The play starts after a teen gets shot for his basketball shoes. The shooter apparently uses an advertising tagline. The white man who wrote the commercial, with a hip-hop tag line "'sup now?" is full of angst and remorse for his part in writing the ad and even goes so far as to try therapy to feel better.

A white executive in the play says, "When white kids shoot each other over these shoes, then we'll know we won." It's in reference to the company now focusing on widening their audience of purchasers to white teens who follow black teen culture to figure out what's hot and what they should emulate.

But Honky shoves in all kinds of other aspects of race, from the executive talking about "your people" to a black associate, to the black associate trying to figure out what's "black enough," to the white ad writer's calling his girlfriend "as white as you can get," to the white girlfriend's attraction to the associate in a random encounter at a bar, to the therapist of the ad writer turning out to be a) black and b) the sister of the associate... It's complicated, though not confusing during the reading.

As usual, a group of talented actors included Elena Flory-Barnes, Sara Coates, Tim Gouran, Carl Kennedy, James Lapan, Andrew Litzky, Corey Spruill and Tyler Trerise. For those who like to talk about the subject matter of a play they've just seen, FYM is particularly enjoyable for the diverse audience opinions shared.

This year's theme for Feed Your Mind is racism and the last reading was Race by David Mamet, which also zeroed in on aspects of racism in a current and challenging way. The next reading is April 5 and 6 (at the Ethnic Cultural Theatre in the University District) and is Detroit '67 by Dominique Morisseau.This play focuses on the riots that happened there in 1967, and includes the music of Motown and a sister and brother's after-hours music joint.

For information or tickets to Detroit '67, go here: http://www.mirrorstage.org/detroit67.


Thursday, February 06, 2014

Annex brings "Black Like Us" world premiere to Capitol Hill

(Posted on Capitol Hill Seattle blog:)
Rachel Atkins, playwright

February brings a new play to Annex Theatre, co-produced by Brownbox TheatreBlack Like Us by Rachel Atkins. Annex says that while its scheduling during Black History Month is intentional, it is “more than race… of the sweet, complex, and exasperating relationships that exist between sisters…The history of the Central District and the Civil rights movement in this city are woven into the narrative.”
Rachel reports that as many as 3 million people have seen her work presented around the country, but most people in Seattle aren’t even aware of the (local) company. Living Voices focuses on social justice issues of many sorts: civil rights, women’s suffrage, Japanese American internment, the Holocaust (Anne Frank), immigration. All their scripts are written by Atkins and then integrated with video or archive photos, and the actor interacts with voices from the past.11th and Pike’s Annex is no stranger to new plays, many of its presentations deliberately chosen from local playwriting submissions in a hotly contested annual company debate. Nor is Rachel Atkins a stranger to playwriting, with a long history as a writer and teacher and 20 years as a script writer for Living Voices, historically-based multimedia one-person theatrical events.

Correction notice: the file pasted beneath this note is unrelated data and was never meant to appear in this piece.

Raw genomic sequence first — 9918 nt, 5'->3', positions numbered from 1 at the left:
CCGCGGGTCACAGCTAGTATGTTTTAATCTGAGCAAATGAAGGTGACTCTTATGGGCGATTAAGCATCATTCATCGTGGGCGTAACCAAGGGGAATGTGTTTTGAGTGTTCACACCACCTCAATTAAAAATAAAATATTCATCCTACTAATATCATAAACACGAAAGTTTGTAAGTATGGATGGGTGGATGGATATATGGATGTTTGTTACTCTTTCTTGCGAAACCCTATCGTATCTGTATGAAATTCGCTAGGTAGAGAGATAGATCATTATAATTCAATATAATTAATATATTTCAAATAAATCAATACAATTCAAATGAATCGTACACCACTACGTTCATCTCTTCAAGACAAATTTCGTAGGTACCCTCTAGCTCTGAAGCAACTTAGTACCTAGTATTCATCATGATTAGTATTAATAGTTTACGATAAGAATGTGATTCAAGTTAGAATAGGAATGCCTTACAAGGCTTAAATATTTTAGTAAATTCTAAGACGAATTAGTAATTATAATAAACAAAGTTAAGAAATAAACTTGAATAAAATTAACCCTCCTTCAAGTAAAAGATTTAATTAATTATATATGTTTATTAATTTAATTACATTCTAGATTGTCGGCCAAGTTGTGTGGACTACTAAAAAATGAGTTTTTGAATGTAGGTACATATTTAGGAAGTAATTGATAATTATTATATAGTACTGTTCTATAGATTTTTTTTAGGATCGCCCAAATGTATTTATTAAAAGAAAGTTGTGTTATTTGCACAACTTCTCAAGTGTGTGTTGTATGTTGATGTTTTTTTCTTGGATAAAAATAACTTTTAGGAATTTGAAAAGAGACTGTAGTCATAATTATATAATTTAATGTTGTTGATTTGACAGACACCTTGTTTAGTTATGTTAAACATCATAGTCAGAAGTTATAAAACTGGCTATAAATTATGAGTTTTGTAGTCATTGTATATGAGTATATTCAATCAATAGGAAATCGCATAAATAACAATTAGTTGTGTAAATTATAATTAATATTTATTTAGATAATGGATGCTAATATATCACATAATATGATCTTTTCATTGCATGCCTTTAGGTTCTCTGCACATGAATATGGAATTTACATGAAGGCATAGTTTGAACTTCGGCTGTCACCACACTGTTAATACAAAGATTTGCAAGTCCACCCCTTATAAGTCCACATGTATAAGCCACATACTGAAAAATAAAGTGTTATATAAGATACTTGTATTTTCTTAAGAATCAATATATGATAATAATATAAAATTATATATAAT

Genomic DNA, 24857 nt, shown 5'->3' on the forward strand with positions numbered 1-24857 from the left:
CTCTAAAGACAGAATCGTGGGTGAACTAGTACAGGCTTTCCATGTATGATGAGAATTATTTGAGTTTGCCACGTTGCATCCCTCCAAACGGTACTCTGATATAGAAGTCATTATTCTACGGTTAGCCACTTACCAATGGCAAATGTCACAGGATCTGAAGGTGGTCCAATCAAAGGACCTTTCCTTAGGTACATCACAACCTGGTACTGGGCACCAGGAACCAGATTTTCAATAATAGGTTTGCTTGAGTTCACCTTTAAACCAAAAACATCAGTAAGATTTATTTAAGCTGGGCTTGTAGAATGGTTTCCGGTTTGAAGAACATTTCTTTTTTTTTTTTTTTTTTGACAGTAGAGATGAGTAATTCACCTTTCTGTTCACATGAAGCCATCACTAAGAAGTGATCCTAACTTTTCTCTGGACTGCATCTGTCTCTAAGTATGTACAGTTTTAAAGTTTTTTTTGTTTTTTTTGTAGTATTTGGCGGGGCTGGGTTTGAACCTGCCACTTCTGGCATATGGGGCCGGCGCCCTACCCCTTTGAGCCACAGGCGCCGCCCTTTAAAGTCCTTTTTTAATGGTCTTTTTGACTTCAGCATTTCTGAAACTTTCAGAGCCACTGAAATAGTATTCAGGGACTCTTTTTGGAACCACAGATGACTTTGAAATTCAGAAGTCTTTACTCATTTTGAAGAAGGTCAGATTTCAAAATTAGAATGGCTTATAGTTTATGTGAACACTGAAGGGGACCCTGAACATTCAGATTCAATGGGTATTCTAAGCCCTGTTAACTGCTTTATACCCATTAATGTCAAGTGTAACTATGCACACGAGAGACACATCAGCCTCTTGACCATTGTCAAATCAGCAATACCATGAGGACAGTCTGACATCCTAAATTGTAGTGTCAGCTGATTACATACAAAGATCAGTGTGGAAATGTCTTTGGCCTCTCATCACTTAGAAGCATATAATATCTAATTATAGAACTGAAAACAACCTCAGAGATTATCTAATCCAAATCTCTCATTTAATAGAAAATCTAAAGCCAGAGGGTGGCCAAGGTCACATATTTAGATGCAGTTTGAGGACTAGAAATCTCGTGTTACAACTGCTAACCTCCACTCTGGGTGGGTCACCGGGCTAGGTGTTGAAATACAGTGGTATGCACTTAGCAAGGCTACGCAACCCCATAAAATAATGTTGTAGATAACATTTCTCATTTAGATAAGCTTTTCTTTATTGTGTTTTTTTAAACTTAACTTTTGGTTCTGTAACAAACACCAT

“This play is about families and sisters,” Atkins said. “I wrote the play so it could be double-cast but (director) Jose Amador decided we would keep individual roles for four African American women instead of two, so there would be a maximum opportunity for more actors of color, since there are so few on stage, often.”
Atkins said this work is also purely female. “The relationships they have with each other have nothing to do with men,” she said. “I’ve gotten good feedback about that. ‘Hey, none of their problems have to do with if they’re going to get some man or keep some man.’”
Atkins said she turned to her own background to write characters of a different race. “My parents are Jewish but my step-dad, who raised me was black,” she said. “I grew up in the ‘70s when a mixed-race family was not nearly as common as now. I grew up aware of those issues and questions about race and it was a complicated situation for my mom and step-dad.”
“The play is from 1950s until today, so characters in the ‘50s speak differently than contemporary characters,” Atkins said of the language she used. “Part of this is about the assumptions we make about people and these characters needed to sound like themselves, whatever their skin color. Also, the play is set in Seattle and there is a regional sound to it.”